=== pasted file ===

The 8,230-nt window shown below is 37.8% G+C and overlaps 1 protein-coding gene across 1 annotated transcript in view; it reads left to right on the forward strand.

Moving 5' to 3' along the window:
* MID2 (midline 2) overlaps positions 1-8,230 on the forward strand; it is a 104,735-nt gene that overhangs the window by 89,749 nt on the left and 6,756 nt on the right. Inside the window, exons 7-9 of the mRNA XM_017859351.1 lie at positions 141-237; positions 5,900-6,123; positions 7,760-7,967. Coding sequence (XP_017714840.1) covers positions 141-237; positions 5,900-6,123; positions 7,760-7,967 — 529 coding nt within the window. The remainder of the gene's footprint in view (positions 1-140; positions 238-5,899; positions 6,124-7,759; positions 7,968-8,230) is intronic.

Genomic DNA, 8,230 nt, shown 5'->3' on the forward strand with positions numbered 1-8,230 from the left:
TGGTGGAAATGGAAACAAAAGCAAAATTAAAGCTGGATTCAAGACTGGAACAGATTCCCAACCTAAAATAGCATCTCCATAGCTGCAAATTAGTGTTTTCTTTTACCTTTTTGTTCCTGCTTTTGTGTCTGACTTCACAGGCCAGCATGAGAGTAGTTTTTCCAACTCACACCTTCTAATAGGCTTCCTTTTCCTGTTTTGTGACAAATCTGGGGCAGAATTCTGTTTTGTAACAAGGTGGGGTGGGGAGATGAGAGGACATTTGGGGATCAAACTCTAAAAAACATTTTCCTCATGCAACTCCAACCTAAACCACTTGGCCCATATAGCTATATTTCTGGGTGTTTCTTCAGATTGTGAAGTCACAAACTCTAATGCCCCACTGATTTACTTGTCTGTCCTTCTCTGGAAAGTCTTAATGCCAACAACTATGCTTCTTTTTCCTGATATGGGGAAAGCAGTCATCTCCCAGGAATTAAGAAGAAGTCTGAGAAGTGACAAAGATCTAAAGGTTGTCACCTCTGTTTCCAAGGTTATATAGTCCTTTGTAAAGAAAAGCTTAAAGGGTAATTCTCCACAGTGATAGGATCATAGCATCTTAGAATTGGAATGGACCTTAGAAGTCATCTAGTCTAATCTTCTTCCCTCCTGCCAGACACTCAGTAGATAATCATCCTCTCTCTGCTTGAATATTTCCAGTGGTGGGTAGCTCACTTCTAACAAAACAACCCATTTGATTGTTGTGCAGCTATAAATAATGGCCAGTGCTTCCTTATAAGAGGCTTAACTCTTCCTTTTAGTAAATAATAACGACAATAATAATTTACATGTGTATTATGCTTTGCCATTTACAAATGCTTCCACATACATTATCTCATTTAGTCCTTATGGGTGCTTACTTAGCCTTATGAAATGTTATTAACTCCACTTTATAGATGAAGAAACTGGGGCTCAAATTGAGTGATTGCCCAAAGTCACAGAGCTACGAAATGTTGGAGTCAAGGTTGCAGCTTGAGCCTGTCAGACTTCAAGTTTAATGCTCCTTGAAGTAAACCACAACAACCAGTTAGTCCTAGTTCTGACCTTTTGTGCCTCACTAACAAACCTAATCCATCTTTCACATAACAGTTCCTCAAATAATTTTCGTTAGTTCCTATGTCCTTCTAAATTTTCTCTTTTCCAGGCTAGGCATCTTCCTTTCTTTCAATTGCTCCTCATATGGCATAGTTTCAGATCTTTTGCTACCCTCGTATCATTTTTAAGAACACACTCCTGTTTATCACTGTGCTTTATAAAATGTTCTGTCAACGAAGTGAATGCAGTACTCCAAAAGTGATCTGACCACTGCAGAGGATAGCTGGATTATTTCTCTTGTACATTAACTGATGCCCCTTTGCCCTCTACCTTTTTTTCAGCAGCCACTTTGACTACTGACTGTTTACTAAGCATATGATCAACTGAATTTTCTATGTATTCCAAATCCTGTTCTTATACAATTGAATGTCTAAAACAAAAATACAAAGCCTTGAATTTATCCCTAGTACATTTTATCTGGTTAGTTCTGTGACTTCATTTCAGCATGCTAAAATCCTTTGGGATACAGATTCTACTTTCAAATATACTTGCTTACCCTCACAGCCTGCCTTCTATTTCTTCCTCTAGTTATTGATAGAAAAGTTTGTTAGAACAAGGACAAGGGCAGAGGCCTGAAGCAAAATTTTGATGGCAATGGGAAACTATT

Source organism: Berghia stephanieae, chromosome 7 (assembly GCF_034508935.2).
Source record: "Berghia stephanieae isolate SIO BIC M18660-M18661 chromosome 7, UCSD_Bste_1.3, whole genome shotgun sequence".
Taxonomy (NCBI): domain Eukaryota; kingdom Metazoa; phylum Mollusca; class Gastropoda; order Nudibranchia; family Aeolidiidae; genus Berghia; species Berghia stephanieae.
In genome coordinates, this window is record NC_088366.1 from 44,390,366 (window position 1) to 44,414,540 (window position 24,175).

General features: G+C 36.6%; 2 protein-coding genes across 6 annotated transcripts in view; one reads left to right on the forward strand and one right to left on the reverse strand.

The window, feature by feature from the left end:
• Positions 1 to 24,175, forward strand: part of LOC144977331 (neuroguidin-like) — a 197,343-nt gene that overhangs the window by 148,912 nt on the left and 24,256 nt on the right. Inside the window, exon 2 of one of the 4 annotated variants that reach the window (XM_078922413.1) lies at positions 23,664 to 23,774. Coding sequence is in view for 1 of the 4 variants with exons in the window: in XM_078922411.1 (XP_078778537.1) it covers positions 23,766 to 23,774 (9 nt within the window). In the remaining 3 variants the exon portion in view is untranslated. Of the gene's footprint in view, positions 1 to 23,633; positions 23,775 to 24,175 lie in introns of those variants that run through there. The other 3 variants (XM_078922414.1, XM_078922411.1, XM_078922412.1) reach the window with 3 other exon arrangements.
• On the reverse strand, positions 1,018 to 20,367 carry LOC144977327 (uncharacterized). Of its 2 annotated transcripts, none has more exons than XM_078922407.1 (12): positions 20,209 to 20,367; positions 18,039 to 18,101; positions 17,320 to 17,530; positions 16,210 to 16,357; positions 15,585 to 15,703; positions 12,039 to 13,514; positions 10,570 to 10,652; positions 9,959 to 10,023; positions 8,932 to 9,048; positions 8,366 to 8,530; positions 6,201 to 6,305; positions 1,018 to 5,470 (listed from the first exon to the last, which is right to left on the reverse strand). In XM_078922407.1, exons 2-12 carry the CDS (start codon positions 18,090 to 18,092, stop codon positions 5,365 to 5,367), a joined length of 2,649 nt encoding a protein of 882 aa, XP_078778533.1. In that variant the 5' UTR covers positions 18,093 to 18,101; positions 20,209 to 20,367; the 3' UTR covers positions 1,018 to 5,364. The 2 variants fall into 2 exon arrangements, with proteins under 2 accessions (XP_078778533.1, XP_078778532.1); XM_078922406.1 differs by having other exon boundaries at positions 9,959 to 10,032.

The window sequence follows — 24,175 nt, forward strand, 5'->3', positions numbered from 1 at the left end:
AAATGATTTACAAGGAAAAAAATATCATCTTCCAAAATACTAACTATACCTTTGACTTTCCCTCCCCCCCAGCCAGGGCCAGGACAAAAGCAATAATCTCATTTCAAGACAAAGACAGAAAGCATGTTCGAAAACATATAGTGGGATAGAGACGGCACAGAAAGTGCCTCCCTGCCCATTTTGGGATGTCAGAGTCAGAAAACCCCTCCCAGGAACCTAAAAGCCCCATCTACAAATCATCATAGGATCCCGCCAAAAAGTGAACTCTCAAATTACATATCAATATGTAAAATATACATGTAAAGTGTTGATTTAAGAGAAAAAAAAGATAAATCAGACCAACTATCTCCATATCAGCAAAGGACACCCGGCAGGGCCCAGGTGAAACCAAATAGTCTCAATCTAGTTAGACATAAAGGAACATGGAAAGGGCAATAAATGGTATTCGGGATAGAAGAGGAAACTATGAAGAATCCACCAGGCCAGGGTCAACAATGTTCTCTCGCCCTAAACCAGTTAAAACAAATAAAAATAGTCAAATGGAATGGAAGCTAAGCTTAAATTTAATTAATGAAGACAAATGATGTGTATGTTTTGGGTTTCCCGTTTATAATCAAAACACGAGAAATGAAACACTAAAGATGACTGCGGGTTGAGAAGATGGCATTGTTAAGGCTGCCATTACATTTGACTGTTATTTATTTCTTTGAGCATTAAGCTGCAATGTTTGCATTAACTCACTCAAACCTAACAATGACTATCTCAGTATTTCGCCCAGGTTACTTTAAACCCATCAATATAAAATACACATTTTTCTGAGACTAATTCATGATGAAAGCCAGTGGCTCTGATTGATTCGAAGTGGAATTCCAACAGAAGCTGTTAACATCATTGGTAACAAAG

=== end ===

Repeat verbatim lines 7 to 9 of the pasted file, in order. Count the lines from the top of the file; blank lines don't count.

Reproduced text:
Source record: "Berghia stephanieae isolate SIO BIC M18660-M18661 chromosome 7, UCSD_Bste_1.3, whole genome shotgun sequence".
Taxonomy (NCBI): domain Eukaryota; kingdom Metazoa; phylum Mollusca; class Gastropoda; order Nudibranchia; family Aeolidiidae; genus Berghia; species Berghia stephanieae.
In genome coordinates, this window is record NC_088366.1 from 44,390,366 (window position 1) to 44,414,540 (window position 24,175).